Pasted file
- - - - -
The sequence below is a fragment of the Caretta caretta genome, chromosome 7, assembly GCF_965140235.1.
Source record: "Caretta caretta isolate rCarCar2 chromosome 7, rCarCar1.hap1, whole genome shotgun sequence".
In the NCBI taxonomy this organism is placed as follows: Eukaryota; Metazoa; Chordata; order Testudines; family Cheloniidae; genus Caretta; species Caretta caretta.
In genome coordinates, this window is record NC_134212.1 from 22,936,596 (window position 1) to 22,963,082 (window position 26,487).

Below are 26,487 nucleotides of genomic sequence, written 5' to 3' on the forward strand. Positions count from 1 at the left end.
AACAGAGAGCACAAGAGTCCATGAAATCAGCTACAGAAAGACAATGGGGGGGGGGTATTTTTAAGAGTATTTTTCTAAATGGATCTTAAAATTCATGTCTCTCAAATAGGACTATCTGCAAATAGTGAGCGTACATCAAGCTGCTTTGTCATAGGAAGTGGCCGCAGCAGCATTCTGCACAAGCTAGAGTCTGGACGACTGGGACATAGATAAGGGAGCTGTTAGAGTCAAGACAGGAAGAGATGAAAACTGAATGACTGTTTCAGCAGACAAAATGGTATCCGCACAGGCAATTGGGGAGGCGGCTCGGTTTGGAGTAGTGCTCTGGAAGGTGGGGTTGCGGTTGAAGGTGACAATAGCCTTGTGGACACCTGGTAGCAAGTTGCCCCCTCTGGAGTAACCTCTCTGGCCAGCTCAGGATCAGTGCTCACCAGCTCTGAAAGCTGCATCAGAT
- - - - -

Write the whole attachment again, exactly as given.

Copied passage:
The sequence below is a fragment of the Caretta caretta genome, chromosome 7, assembly GCF_965140235.1.
Source record: "Caretta caretta isolate rCarCar2 chromosome 7, rCarCar1.hap1, whole genome shotgun sequence".
In the NCBI taxonomy this organism is placed as follows: Eukaryota; Metazoa; Chordata; order Testudines; family Cheloniidae; genus Caretta; species Caretta caretta.
In genome coordinates, this window is record NC_134212.1 from 22,936,596 (window position 1) to 22,963,082 (window position 26,487).

Below are 26,487 nucleotides of genomic sequence, written 5' to 3' on the forward strand. Positions count from 1 at the left end.
AACAGAGAGCACAAGAGTCCATGAAATCAGCTACAGAAAGACAATGGGGGGGGGGTATTTTTAAGAGTATTTTTCTAAATGGATCTTAAAATTCATGTCTCTCAAATAGGACTATCTGCAAATAGTGAGCGTACATCAAGCTGCTTTGTCATAGGAAGTGGCCGCAGCAGCATTCTGCACAAGCTAGAGTCTGGACGACTGGGACATAGATAAGGGAGCTGTTAGAGTCAAGACAGGAAGAGATGAAAACTGAATGACTGTTTCAGCAGACAAAATGGTATCCGCACAGGCAATTGGGGAGGCGGCTCGGTTTGGAGTAGTGCTCTGGAAGGTGGGGTTGCGGTTGAAGGTGACAATAGCCTTGTGGACACCTGGTAGCAAGTTGCCCCCTCTGGAGTAACCTCTCTGGCCAGCTCAGGATCAGTGCTCACCAGCTCTGAAAGCTGCATCAGAT